The National Business Travel Association surveyed 150 travel managers and found that the vast majority, 81%, have no plans to reduce business travel out of concerns about the Dec. 25 Northwest Airlines flight attempted bombing.
While 43% expressed safety concerns about the incident and 42% had no new concerns about air safety, NBTA Executive Director and COO Michael McCormick says: "NBTA encourages governments and airports to strike the proper balance of safety and efficiency in these new regulations and future policy changes."
McCormick calls for improvements to physical screening, watch lists and "risk-management programs."
But, is there really a proper balance between air safety and efficiency, and is risk management the way to go?
Travel companies -- albeit somewhat understandably -- always are ready to downplay security concerns because worries among leisure and business travelers will impact airlines, cruise lines, hotels, car rental companies -- the gamut of travel companies.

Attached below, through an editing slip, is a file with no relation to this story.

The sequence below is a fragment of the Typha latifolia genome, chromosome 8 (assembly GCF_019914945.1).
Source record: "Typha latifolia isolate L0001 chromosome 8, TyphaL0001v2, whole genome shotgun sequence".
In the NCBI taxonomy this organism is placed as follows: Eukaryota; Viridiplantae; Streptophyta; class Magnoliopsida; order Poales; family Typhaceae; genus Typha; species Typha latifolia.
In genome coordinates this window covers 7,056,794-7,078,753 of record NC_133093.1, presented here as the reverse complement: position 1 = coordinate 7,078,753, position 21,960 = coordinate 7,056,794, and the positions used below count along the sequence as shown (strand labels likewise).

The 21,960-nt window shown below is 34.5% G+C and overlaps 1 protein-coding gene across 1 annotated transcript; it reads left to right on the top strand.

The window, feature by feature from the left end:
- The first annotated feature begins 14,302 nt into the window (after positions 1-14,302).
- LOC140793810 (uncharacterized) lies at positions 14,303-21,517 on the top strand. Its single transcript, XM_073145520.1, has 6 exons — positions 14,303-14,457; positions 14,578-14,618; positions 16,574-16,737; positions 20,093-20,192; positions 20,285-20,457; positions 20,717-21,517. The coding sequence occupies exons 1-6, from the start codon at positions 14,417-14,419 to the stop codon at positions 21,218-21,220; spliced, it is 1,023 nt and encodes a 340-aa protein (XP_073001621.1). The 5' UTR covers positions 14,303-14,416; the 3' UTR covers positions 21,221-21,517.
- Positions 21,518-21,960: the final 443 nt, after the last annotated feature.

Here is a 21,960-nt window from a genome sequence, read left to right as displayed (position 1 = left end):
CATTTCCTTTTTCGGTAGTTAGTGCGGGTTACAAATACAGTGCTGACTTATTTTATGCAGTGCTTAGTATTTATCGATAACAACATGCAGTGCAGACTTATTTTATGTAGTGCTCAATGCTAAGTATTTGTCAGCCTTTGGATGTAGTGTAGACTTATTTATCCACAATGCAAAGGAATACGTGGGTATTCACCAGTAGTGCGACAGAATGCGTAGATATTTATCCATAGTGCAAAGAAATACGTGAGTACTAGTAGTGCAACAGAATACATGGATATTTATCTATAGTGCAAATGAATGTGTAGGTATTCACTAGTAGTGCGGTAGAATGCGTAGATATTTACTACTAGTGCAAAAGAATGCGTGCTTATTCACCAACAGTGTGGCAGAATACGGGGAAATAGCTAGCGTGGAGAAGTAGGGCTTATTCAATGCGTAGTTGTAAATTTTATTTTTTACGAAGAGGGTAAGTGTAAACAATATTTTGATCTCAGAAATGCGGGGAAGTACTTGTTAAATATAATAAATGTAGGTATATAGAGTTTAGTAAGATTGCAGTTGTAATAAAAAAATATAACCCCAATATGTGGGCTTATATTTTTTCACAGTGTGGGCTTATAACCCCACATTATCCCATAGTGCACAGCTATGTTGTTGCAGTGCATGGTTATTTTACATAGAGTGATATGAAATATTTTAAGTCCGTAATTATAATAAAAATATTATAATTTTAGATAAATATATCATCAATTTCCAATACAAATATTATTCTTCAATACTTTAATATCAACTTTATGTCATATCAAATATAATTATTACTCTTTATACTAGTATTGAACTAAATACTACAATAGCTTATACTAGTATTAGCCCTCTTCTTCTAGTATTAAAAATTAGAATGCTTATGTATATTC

But, "balance" and "risk management" conjure images of some people having to go through trace and bulk explosives detection equipment, or whole body imaging scanners, and other people being allowed to skip the process.
Under the Jan. 4 TSA regulations, 100% of the people who take flights originating or stopping in 14 terror states or countries of interest will get enhanced physical screening, and only "a majority" of the remainder of travelers will get such treatment.
Thus, a minority -- who knows how large -- will slip through without rigorous screening.
In a Tnooz post here, an ex-U.S. counter-terrorism official likened risk-based approaches -- i.e. “threat-based security" -- to Kreskin trying "to figure out where the threat came from.”
It only takes one person to pass through unscreened to get a bomb onboard an airliner.
Does the right balance mean your plane beat the odds and landed safely when perhaps someone else's plane was unlucky enough to get blown to bits?